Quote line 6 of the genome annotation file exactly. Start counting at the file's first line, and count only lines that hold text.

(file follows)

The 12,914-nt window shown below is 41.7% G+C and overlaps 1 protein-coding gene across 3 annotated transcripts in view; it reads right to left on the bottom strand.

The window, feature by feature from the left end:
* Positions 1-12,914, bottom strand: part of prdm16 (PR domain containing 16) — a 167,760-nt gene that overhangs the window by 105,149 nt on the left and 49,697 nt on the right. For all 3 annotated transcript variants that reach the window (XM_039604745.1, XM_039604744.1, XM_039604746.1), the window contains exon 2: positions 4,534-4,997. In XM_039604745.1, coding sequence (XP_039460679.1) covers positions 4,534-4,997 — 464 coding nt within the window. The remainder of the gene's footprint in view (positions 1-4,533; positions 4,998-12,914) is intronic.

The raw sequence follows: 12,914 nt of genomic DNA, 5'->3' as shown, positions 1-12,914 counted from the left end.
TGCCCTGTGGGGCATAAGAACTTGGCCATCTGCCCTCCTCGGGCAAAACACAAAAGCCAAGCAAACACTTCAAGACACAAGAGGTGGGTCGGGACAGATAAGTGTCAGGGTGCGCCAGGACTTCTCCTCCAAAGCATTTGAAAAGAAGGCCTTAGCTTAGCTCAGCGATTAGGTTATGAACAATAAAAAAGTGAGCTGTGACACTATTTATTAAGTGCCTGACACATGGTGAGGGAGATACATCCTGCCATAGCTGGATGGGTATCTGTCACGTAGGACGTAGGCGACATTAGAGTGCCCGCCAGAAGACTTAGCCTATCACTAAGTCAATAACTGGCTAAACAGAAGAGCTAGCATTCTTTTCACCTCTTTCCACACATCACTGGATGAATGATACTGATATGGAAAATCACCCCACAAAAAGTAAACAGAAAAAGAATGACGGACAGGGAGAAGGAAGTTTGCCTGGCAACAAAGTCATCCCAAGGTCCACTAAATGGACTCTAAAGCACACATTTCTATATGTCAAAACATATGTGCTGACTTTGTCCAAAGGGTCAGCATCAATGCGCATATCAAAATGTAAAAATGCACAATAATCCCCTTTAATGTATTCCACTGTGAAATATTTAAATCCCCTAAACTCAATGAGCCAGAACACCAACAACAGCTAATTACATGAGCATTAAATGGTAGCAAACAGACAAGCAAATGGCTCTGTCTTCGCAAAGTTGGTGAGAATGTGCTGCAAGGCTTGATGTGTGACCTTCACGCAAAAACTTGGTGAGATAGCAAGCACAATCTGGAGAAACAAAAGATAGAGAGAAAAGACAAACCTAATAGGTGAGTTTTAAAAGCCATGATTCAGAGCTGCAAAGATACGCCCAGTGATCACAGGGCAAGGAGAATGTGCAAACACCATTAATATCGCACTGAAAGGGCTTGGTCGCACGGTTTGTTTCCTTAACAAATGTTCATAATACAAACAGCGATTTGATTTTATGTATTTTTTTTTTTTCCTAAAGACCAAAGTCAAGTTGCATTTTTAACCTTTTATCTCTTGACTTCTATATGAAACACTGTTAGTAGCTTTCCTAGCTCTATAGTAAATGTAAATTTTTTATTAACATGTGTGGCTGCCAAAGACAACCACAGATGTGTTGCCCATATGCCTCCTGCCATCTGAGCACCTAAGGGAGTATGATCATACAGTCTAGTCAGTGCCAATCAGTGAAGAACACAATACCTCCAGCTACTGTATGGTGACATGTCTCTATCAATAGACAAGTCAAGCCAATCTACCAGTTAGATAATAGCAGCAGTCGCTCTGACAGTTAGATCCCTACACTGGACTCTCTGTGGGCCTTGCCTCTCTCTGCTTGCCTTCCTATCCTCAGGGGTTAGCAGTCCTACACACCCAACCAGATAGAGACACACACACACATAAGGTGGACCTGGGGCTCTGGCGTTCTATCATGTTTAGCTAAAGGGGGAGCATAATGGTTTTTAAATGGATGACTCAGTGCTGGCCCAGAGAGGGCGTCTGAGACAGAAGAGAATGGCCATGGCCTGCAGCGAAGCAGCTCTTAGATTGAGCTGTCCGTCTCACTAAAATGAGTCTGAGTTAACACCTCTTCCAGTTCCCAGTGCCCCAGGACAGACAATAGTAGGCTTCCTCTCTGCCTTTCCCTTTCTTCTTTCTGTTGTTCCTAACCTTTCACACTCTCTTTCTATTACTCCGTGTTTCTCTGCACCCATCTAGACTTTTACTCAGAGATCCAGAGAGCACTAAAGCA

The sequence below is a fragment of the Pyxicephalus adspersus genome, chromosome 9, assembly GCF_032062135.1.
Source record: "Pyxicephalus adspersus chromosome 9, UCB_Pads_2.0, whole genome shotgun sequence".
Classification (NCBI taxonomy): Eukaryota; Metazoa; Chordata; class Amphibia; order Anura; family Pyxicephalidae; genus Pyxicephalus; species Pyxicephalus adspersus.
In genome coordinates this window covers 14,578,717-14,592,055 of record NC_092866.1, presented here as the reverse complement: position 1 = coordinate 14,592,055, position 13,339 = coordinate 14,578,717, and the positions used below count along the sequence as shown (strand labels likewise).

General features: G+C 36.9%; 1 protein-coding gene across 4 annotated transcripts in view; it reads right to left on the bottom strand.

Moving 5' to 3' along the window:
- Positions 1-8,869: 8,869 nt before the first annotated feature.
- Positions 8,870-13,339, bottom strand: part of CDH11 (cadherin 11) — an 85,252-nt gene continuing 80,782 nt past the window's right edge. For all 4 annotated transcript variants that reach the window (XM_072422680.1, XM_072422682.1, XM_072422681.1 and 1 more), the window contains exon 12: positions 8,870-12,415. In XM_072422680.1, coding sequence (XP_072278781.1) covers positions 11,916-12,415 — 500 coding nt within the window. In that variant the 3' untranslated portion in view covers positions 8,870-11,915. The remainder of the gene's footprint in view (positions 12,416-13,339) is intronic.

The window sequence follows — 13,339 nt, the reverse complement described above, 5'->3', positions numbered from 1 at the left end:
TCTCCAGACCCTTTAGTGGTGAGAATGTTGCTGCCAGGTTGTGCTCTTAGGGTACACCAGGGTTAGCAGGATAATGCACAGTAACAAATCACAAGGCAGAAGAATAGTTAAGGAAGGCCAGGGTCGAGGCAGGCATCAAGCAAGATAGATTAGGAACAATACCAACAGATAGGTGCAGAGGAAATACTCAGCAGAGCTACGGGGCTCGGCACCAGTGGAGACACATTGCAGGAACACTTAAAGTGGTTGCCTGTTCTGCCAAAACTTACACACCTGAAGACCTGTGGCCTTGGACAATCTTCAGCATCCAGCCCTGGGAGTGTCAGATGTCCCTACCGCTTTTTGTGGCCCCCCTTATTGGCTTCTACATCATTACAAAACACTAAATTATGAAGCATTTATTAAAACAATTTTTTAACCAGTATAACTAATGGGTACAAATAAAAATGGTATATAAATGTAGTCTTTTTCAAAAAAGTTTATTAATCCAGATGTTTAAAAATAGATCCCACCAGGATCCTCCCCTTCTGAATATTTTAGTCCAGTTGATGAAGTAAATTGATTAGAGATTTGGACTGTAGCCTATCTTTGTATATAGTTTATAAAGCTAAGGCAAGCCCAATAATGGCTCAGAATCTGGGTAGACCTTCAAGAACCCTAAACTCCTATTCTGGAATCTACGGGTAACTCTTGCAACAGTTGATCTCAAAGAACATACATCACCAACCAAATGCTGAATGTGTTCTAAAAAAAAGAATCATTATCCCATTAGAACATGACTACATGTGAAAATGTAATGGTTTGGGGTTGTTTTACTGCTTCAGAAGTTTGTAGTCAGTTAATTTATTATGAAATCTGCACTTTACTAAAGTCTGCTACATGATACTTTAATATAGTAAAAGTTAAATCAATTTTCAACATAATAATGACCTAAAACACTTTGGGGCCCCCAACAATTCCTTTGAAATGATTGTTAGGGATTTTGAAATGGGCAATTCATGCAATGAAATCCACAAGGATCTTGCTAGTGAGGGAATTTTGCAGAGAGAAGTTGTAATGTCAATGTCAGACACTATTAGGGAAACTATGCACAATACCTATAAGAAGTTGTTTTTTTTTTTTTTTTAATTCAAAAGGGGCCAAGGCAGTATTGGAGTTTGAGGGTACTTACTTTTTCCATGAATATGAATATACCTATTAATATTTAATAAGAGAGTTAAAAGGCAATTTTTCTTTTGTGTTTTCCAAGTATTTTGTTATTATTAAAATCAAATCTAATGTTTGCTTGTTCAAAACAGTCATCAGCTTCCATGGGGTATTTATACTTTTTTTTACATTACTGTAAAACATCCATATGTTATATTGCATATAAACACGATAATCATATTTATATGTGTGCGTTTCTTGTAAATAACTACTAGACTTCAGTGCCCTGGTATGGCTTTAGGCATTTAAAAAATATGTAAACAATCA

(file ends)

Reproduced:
The sequence below is a fragment of the Pyxicephalus adspersus genome, chromosome 9, assembly GCF_032062135.1.